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Lehman Deal Fuels Barclays' Prime Ambitions

Integration of Lehman's U.S. operations paying off on prime brokerage front

March 2, 2009
By John Hintze

Barclays' acquisition of the North American businesses and operating assets of Lehman Brothers may end up being the bargain of 2008. Not only has the $1.75 billion purchase already shown a profit, but it has made a serious contender out of Barclays' prime brokerage business.

In its 2008 annual report, Barclays reported a GBP2.3 billion ($3.3 billion) gain related to the Lehman assets it picked up in September. It also said that staff had been reduced by 3,100, mostly during the Lehman integration, which brought 10,000 new employees. But sources say that fewer than 100 were let go from the combined prime brokerage unit--a part of the Barclays Capital investment banking division.

That relatively small number--which Barclays declined to confirm--is unsurprising since the firm has an avowed interest in building a bigger presence in the prime brokerage industry. In fact, given that Lehman's sudden bankruptcy prompted many already jittery customers to flee, maintaining staff to regain the bank's hedge fund clients was essential. The effort appears to have paid off.

"Since the merger, we've tried to bring some of the legacy Lehman clients back to the BarCap client base," said Munir Dauhajre, head of prime services distribution. A "significant number" of Lehman's equities clients have returned, according to Dauhajre, as have the majority of its fixed-income customers.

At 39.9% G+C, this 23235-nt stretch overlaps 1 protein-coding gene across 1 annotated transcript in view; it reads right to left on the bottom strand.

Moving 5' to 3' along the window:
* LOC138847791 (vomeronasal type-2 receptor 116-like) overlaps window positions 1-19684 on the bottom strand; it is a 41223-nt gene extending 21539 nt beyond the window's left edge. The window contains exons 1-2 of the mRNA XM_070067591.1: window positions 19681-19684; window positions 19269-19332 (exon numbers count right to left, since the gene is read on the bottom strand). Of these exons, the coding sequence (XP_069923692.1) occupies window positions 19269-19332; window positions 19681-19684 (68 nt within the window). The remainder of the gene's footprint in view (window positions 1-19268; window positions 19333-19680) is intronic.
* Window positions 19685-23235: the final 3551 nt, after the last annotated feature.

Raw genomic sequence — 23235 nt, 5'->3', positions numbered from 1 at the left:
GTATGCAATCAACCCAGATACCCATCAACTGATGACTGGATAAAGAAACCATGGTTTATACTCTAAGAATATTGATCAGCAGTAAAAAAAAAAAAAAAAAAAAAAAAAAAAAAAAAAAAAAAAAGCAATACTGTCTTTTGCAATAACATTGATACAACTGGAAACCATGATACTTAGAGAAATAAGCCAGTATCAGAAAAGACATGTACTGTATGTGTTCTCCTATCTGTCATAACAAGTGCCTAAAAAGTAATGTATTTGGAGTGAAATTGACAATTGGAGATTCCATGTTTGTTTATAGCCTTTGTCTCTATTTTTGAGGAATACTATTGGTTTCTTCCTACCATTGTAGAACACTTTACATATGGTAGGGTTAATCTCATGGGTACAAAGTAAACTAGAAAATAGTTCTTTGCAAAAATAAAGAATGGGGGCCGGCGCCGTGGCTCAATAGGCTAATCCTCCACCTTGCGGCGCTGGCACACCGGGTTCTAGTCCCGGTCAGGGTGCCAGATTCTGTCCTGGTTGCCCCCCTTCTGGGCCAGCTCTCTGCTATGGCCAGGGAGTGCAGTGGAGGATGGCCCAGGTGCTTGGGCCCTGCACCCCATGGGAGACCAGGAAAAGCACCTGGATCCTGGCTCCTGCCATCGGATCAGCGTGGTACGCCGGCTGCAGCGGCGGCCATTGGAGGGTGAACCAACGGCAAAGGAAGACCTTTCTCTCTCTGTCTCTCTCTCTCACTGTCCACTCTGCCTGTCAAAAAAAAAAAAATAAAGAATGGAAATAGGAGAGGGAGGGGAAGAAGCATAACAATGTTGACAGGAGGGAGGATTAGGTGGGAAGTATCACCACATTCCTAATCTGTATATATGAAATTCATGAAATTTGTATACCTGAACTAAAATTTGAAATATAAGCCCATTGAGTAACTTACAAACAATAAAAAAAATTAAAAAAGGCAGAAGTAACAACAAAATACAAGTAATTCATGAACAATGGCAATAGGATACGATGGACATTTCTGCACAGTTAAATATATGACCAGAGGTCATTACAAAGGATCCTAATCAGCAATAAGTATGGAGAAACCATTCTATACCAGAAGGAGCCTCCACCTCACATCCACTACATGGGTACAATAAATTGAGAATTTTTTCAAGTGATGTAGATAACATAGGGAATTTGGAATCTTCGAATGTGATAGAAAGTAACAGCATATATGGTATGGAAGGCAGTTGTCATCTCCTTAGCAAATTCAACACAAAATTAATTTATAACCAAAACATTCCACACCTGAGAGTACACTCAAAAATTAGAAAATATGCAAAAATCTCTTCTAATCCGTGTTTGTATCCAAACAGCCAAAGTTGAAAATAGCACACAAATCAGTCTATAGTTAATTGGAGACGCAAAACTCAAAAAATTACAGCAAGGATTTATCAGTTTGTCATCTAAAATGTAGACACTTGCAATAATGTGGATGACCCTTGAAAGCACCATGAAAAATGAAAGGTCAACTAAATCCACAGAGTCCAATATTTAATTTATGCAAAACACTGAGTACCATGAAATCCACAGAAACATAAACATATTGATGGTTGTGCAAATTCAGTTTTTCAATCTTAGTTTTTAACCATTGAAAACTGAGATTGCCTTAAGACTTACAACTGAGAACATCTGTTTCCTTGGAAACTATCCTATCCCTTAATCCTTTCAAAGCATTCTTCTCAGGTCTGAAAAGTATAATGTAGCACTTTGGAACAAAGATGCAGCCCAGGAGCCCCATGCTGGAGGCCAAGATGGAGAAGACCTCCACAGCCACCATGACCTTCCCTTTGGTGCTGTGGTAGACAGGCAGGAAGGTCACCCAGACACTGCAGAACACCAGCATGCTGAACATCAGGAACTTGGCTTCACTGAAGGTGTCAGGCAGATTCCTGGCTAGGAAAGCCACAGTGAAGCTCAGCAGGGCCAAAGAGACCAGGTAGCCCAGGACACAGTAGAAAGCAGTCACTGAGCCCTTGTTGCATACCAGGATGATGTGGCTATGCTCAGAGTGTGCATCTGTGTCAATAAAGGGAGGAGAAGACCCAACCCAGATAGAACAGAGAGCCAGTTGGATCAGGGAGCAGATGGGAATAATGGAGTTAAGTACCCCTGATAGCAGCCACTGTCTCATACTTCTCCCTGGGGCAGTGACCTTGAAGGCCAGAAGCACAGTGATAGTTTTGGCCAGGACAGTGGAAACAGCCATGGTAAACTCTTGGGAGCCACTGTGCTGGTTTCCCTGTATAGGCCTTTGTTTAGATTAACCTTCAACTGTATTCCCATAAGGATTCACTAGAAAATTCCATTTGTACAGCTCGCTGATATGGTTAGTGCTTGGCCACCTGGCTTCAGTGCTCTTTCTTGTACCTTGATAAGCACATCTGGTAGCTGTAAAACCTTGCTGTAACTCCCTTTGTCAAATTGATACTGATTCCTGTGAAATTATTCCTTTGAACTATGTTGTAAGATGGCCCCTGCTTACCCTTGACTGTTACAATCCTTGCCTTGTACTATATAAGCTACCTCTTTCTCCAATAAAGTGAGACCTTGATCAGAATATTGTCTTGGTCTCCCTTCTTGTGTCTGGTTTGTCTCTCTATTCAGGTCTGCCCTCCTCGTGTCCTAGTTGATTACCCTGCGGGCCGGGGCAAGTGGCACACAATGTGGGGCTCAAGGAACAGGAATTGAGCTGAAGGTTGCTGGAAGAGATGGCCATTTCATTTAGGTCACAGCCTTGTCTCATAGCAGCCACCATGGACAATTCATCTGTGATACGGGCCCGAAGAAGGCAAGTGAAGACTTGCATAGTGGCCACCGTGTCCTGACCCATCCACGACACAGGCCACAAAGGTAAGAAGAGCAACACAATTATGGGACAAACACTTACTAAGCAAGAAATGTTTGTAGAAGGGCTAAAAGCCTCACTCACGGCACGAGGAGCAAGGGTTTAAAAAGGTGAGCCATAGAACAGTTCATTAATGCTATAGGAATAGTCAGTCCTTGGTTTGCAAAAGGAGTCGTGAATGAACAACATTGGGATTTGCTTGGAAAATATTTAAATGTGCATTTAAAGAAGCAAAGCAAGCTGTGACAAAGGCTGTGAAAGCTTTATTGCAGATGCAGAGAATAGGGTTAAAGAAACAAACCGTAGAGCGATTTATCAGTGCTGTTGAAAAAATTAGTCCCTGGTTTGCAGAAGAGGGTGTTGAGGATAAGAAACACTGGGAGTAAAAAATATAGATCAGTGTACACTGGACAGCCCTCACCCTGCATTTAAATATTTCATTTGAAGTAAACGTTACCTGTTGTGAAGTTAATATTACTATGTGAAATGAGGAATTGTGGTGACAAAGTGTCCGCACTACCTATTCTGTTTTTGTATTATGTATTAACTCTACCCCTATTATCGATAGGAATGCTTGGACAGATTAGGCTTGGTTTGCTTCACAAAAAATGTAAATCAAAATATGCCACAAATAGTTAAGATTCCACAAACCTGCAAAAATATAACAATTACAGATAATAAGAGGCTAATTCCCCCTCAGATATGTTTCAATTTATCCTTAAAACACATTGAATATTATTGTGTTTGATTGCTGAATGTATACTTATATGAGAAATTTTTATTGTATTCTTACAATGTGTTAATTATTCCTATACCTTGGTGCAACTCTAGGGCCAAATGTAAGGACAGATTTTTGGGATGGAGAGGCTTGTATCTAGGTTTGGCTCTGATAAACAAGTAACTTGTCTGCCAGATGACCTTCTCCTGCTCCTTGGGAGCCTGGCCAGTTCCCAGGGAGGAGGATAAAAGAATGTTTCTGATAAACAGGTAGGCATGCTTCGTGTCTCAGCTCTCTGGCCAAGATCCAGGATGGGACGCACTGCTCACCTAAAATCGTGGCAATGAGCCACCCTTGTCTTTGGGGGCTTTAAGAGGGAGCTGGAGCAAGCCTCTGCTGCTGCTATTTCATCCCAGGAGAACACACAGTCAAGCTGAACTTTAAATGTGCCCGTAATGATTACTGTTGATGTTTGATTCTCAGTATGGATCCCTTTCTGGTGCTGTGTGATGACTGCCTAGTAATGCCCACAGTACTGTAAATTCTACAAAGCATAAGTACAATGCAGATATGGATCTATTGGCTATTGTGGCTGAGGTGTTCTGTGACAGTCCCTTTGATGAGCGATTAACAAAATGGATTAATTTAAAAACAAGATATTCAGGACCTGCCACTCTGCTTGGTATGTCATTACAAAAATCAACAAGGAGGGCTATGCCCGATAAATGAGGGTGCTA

Barclays Capital has also worked at a breakneck pace to integrate its platform with Lehman's to support the firm's ongoing push into Asia. "The majority of infrastructure that Lehman had in the U.S. has now been fully integrated with BarCap's European and Asian infrastructure," Dauhajre said. "Our buildup in Asia is 30 percent to 40 percent of where we want it to be. It should be complete by the end of the second quarter."

Barclays hopes to further its geographic expansion by bringing together the best elements of Lehman and Barclays and funneling those products and services through the prime brokerage arm. Historically, Barclays has been strong in asset classes such as foreign exchange and interest-rate products, particularly in Europe and Asia. Its U.S. footprint was comparatively small, and its equities business was almost entirely based on the Barx--short for Barclays Automated Real-Time Execution--low-latency, multi-asset-class trading platform.

While Barclays had practically no cash-equities capabilities, Lehman excelled in the area, servicing quantitative, high-volume trading shops through its SubM direct-market-access offering. SubM was launched in the U.S. in April, according to Marty Malloy, head of prime brokerage at Barclays. "Lehman invested significant capital to develop direct-access technology to give the quant community an edge in speed," noted Malloy.

Dauhajre manages the team that brings on new clients, the equities and fixed-income financing sales force, and the hedge fund and asset management solutions group, which addresses clients' investment banking and capital raising and introduction needs. He held similar responsibilities at Lehman Brothers. Malloy, who was a Barclays executive prior to the merger, articulates the strategies and business plans for the areas under Dauhajre's supervision and heads the group that services existing clients.

Dauhajre reports to Guglielmo Sartori di Borgoricco, London-based head of distribution at Barclays Capital, and Malloy to Ajay Nagpal, head of prime services in New York. Nagpal's unit aims to provide hedge funds with a single point of access to the newly combined firm's wider set of products and services.